A decade ago, Ashley Austin ’12 was a first-generation college student from Dracut trying to navigate her way as a psychology
major in the College of Fine Arts, Humanities and Social Sciences.
Thanks to the mentorship of faculty and staff members like Dean of Academic Services Kerry Donohoe
, Austin became immersed in campus life, taking on leadership roles with the offices of Residence Life
and participating in everything from the glee club to the women’s club rugby team.
“Mentors really got me invested in my college experience,” says Austin, who now works as program manager for tech, marketing and product onboarding for Salesforce
When Austin learned that she could mentor a first-generation student at her alma mater through a new partnership between the River Hawk Scholars Academy (RHSA) and Salesforce, she jumped at the opportunity to pay it forward.
“I just want to be helpful in some way,” Austin said as she met her mentee, freshman business administration major Deion Lightfoot-Taylor of Lawrence, at the program’s recent kickoff event at the Saab ETIC’s Perry Atrium.
There, 20 first-year RHSA students of all majors met their mentors from Salesforce for the first time, getting to know them over dinner and icebreaker activities. For the remainder of the academic year, the mentors and mentees will connect at least once a month, either virtually or in person, capped by an end-of-year get-together. The goal is to provide students with whatever type of guidance they may need, whether it’s about academics, adjusting to college life or future career paths.
“Each and every mentor and mentee taking part in this program took time out of their busy lives and said yes to an opportunity for growth, which I find really moving,” says RHSA Faculty Director Matthew Hurwitz
, who is managing the pilot program.
Hurwitz, an associate teaching professor of English, told students that what they get out of the mentoring relationship depends on what they put into it.
“Embrace it, take advantage of it,” he said. “You’re not a passive part of the relationship, you’re an agent of it.”
The idea for the program began last year at a Salesforce higher education conference in San Diego, where Hurwitz connected with members of the company’s philanthropy and corporate social responsibility teams. Hurwitz presented the idea to Donohoe and Julie Nash
, vice provost for undergraduate studies and student success, who gave him the green light for the pilot program.
Joy Bausemer, who manages Salesforce’s relationship with the UMass system, says all 20 mentorship spots were filled the day the opportunity was posted internally to employees at the cloud computing and customer relationship management software giant.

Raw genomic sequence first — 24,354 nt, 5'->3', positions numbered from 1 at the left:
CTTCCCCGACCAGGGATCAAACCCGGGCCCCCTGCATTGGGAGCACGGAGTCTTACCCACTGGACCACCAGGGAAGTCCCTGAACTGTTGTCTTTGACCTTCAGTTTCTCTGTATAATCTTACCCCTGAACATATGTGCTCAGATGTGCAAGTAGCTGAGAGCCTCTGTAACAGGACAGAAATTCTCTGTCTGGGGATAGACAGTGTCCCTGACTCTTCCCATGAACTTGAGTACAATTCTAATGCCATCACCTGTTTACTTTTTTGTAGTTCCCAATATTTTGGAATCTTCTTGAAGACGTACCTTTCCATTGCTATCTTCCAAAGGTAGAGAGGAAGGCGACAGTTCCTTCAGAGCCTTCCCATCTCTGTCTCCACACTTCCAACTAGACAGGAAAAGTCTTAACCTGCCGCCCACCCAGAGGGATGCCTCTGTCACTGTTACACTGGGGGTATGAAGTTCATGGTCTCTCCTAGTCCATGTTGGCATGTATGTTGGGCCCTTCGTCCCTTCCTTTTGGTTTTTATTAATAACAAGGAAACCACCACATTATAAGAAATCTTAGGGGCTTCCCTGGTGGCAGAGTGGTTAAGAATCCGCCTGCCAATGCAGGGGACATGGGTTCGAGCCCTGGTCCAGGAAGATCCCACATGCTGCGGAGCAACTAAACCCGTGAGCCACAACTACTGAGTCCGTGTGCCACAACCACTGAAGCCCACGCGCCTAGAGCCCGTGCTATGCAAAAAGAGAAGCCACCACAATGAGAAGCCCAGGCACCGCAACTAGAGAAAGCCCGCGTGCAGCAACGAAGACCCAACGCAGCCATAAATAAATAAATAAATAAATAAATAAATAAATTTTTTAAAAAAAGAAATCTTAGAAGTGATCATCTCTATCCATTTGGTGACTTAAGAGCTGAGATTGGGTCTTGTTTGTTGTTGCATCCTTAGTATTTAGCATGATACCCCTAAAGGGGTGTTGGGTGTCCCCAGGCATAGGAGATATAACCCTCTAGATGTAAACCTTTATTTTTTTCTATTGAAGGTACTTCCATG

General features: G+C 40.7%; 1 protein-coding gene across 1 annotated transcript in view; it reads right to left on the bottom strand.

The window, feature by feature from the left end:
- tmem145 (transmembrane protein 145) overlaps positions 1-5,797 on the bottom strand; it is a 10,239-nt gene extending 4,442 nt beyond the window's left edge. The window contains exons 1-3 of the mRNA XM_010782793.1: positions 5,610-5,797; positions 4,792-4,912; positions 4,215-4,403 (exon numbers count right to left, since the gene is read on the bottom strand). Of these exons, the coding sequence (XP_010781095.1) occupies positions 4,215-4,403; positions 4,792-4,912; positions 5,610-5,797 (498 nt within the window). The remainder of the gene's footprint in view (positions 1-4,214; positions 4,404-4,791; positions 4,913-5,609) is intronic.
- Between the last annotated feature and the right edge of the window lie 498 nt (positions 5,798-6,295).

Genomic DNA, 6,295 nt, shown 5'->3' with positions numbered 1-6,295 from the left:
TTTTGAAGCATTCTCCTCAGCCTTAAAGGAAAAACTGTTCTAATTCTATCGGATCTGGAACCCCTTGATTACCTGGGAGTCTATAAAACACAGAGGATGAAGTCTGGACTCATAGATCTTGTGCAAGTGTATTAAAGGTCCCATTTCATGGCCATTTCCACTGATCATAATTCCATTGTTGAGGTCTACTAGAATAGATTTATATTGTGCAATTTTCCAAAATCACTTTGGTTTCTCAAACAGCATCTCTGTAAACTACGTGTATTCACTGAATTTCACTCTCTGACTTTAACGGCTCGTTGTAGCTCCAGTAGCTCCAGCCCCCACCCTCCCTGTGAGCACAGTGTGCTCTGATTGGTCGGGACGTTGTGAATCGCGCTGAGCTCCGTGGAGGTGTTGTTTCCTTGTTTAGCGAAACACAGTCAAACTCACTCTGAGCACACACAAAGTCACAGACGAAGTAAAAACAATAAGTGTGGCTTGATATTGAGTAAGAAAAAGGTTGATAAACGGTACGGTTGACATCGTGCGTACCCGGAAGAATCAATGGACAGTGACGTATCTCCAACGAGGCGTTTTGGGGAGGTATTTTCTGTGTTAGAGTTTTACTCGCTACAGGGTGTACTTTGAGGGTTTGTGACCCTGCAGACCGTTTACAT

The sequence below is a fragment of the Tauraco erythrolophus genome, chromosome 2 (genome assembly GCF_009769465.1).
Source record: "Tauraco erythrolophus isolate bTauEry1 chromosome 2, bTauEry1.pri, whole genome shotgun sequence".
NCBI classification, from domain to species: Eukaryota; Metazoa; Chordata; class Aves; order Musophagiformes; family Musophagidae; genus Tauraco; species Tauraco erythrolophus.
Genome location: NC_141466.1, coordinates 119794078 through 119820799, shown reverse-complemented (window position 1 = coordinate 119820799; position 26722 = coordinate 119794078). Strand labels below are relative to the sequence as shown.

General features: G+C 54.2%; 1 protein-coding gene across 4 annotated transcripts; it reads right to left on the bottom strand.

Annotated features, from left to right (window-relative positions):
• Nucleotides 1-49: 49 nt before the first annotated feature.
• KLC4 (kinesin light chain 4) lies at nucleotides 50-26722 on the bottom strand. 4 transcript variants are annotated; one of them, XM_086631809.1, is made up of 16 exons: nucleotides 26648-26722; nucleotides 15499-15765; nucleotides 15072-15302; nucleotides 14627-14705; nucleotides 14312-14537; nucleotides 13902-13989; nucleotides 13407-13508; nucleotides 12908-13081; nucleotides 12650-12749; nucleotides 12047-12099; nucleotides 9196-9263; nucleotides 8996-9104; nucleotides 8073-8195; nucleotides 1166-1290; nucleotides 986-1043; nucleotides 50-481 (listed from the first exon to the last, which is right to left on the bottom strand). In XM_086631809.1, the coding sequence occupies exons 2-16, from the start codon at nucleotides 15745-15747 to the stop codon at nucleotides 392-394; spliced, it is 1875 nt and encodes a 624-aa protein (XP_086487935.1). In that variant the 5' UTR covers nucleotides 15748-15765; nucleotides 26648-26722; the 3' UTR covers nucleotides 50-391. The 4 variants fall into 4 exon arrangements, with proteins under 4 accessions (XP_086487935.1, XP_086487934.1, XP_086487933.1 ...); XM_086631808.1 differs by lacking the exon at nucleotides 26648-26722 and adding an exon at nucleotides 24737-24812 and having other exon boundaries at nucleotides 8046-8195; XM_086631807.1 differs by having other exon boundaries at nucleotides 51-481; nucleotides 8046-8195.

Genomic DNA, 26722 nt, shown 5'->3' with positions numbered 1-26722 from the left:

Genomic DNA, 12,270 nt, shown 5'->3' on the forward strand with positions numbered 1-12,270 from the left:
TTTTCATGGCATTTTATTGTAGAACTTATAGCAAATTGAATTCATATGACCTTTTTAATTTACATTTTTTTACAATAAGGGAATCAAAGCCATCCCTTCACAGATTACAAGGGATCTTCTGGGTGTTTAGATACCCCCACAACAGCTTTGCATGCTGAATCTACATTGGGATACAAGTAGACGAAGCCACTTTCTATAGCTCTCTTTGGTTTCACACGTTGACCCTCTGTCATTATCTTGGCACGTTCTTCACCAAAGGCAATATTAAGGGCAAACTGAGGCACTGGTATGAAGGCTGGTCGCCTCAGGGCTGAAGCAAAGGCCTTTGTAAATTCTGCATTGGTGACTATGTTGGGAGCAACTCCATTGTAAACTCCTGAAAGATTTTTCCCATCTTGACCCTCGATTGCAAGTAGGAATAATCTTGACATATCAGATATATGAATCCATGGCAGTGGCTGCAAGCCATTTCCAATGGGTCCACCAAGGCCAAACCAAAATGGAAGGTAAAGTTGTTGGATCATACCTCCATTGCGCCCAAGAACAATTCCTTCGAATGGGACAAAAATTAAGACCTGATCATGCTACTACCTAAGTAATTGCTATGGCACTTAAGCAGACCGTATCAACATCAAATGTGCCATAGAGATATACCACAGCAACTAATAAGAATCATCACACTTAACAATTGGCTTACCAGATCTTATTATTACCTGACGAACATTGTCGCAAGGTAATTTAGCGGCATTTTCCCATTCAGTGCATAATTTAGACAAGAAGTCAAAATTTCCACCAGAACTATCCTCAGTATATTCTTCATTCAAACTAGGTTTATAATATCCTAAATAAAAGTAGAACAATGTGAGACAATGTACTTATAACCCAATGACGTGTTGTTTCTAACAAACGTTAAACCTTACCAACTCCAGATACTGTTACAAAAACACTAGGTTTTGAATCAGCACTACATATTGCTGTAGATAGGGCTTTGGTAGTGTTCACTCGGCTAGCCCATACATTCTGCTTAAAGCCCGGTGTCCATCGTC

“I’ve done volunteering events with other schools, but nothing as coordinated as this,” says Bausemer, who is serving as a mentor herself, matched with freshman biochemistry major Victor Dos Santos.
In addition to Austin, three other UML alumni who work locally for Salesforce volunteered as mentors: lead solution engineer Kevin Rourke (’95, political science), software architect Kunal Nawale (’02, computer engineering) and lead infrastructure engineer Purvi Patel (’93, computer science).
As they enjoyed dinner, Lightfoot-Taylor told Austin that he had just attended his first UML hockey game, an experience he never had in high school. Austin revealed that she was a big River Hawk hockey fan – and even proposed to Rowdy at a game once.
“I’m excited about the program,” says Lightfoot-Taylor, whose concentrations are in analytics and operations management. “As a business major, I know the importance of meeting new people and making connections. And since I’m a freshman who’s new to Lowell, I wanted to meet somebody who could show me the ropes and help with the transition to college.”
Austin, who worked as associate director of campus life at Tufts University before joining Salesforce in June, looks forward to being a sounding board for Lightfoot-Taylor and helping him connect to campus.
“Those things are important to me to make sure he gets the most out of the experience,” she says.
While the Salesforce mentors will be able to share plenty of professional advice, Greg Denon
, associate dean of student affairs for career development, hopes the program provides something more.
“Mentoring is so powerful because it engages all aspects of our lives – professional, student, family and community,” Denon told participants. “We want you to bring all the different aspects of your lives to this connection.”
Salesforce Chief Enterprise Strategist Bruce Richardson, himself a first-generation college student, praised the university’s commitment to student success.
“We love working with UMass Lowell,” Richardson told students. “What they’re doing here – to make sure you graduate on time, to keep you focused, to help you reach your goals – is unprecedented.”